The Medford School District has issues: the second-lowest graduation rate in the county at 64 percent, well below the state average. That mark comes in a state that ranks near the bottom in graduation rates nationally.

The Medford School District has issues: the second-lowest graduation rate in the county at 64 percent, well below the state average. That mark comes in a state that ranks near the bottom in graduation rates nationally.

The district's superintendent, Phil Long, has been consistently criticized for poor communication skills, and the board did not vote to renew his contract past July 2014.

A trio of new board members have rattled the head-nodding calm of past boards, creating open friction at times with other board members.

Against that backdrop, three Medford School Board candidates are vying for Position 1 on the board, two for Position 2 and four for Position 3. The Mail Tribune Editorial Board conducted interviews for all three positions. Video of the candidates responding to questions can be found on our website at

Here are the Editorial Board's recommendations:

Position 1

Incumbent Paulie Brading has 30 years of experience in education, having worked as a teacher and principal during her career. Her extensive knowledge can be an advantage, but she also can come across as arrogant at times as a result. Brading was one of the first board members to challenge Long on some of his decisions, and is one of three members who clearly favor replacing him.

Larry Nicholson, an insurance agent and rancher, served two terms on the board from 2003 to 2011 and wants to return. He is critical of Brading's approach, saying she marginalizes others on the board rather than collaborating.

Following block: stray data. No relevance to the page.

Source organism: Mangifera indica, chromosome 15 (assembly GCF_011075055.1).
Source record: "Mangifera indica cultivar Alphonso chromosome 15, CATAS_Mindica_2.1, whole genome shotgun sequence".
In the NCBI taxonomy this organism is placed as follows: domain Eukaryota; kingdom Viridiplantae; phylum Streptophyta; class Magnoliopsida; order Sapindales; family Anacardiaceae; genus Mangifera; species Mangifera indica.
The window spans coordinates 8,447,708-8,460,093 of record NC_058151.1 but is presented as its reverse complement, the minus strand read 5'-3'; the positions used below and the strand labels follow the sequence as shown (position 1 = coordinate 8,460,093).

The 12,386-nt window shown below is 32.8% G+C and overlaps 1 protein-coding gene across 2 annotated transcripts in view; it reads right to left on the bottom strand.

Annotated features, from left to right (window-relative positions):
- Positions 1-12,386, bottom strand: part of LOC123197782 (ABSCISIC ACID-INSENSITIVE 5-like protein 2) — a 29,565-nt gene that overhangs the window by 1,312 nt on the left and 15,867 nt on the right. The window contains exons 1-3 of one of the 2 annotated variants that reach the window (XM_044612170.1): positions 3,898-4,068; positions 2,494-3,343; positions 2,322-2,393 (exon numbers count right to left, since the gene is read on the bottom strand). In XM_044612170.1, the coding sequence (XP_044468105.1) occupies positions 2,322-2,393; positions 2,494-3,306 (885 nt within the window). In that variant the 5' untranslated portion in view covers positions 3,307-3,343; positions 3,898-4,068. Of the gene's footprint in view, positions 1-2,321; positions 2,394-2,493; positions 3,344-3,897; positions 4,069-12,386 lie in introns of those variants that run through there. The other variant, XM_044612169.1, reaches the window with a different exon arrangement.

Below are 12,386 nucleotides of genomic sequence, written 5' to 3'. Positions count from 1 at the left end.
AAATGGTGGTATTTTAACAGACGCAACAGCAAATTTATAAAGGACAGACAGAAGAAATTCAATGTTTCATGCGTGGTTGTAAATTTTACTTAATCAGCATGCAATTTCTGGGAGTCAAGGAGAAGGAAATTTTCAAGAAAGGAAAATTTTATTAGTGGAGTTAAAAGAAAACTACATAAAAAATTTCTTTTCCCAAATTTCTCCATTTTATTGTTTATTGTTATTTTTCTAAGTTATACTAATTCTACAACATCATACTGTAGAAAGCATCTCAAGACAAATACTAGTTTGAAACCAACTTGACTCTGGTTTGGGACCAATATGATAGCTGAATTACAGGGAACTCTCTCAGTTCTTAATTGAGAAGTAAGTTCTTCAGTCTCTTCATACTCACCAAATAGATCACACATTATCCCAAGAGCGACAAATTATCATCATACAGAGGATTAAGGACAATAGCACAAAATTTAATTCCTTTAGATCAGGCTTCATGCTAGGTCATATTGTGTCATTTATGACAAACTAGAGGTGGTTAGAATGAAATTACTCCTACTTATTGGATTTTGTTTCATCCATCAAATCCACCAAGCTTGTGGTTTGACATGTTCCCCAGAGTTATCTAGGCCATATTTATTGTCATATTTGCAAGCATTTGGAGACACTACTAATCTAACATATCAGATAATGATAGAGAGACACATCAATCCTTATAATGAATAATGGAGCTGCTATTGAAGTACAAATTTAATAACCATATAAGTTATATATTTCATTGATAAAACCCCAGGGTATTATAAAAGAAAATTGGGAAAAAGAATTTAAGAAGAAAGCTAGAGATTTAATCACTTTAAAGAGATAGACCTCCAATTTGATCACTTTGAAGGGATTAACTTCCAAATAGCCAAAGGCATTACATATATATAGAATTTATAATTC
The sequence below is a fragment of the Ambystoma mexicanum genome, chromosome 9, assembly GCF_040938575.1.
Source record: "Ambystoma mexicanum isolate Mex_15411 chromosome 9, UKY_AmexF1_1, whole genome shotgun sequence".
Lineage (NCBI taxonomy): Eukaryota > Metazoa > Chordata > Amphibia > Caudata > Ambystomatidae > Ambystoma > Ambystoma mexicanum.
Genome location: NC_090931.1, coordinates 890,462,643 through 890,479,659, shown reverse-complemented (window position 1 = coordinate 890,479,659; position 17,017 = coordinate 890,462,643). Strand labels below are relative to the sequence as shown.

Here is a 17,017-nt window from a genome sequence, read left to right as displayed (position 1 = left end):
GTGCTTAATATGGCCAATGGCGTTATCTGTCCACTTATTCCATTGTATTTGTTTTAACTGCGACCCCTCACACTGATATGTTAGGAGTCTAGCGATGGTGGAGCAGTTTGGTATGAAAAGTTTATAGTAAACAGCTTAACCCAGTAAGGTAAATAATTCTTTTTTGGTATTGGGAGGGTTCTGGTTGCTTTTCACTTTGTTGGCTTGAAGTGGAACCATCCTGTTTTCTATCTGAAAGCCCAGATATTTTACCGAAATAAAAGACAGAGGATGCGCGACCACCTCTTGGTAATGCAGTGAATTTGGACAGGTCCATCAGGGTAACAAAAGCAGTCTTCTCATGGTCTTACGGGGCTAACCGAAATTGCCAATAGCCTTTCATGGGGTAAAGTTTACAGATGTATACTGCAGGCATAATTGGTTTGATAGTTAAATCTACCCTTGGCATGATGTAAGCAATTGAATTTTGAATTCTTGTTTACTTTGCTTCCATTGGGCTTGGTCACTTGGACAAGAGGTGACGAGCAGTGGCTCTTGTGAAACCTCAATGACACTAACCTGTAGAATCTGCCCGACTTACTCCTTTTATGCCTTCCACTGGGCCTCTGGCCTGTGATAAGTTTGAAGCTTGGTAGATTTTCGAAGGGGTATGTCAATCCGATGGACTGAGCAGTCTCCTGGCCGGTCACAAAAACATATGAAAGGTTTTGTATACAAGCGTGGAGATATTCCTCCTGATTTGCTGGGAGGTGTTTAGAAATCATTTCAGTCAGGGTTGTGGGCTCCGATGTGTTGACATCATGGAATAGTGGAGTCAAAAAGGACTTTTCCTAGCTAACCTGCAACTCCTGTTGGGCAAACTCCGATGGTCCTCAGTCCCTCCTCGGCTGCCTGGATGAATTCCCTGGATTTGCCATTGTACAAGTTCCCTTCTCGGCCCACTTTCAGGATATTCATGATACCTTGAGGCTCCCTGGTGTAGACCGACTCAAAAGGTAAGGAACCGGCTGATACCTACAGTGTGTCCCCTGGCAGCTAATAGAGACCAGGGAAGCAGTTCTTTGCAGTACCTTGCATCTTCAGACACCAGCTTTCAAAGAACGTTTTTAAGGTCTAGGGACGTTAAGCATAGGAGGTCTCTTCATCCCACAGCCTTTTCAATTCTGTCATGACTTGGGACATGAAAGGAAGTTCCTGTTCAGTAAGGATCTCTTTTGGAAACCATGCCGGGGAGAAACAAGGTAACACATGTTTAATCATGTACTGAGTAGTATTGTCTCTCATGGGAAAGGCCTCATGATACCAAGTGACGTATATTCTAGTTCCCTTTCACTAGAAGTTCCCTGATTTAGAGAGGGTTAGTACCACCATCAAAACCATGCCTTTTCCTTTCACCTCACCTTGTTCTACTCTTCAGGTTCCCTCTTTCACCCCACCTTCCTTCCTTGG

Nikki Milam is an office secretary and mother of two children in Medford schools. She wants to work for smaller class sizes and improve school safety.

We favor Brading in this race. Nicholson presents strong credentials, but we worry he would be reluctant to challenge the administration and to demand the kind of innovation and change that seems necessary. Brading needs to work with and not against her fellow board members, but her push for change earns our support.

Position 2

Board Chairman Jeff Thomas faces a challenge from Lisa McGowan, an accounting clerk and mother of three who is an advocate for special-needs children. McGowan declined our invitation to participate in a joint interview with Thomas.

Thomas is looking toward the future for the district, which he says includes recruiting a strong leader to replace Long when his contract ends next year. He is an advocate of giving more authority to principals, who he says are closer to the classroom and better understand the needs of their schools. Thomas also says the district needs to be more aggressive in intervening with individual students who are struggling.

We recommend voters elect Thomas to another term.

Position 3

Tricia Prendergast has been on the board since 2001. She is the director of Magdalene Home, which serves pregnant teenagers and teen mothers.

Running against Prendergast are Curt Ankerberg, a certified public accountant who ran previous campaigns for school board and Medford City Council; Cheryl Dykes, who worked for the school district for 25 years as a classified employee; and Matt Gebhardt, an endodontist with four children in district schools.

Prendergast has been a steady board member who has rarely taken a position in opposition to the superintendent. She is a strong defender of Long and believes the district is performing well. In the editorial board interview, she offered no suggestions on how the school district could change.

Dykes approaches the district's problems from the point of view of a longtime employee. While her commitment to investing more in teachers and smaller class sizes is clear, it's not clear she could separate herself from her former role if she is forced to make tough budget and negotiation choices.

Ankerberg can be confrontational, making him a poor choice for any position that requires collaboration. He proved that again in the editorial board interview, harshly criticizing his opponents and calling one illiterate, something that was not only lacking in class, but demonstrably not true.

Gebhardt seems intelligent and, with four children in the district, clearly has a deep interest in its success. His knowledge appears limited mostly to his own children's schools — something he will need to rectify — but his commitment to better communication and leadership from the superintendent's office and to more outreach to the community, including parents, seems like a good place to start. We recommend him for Position 3.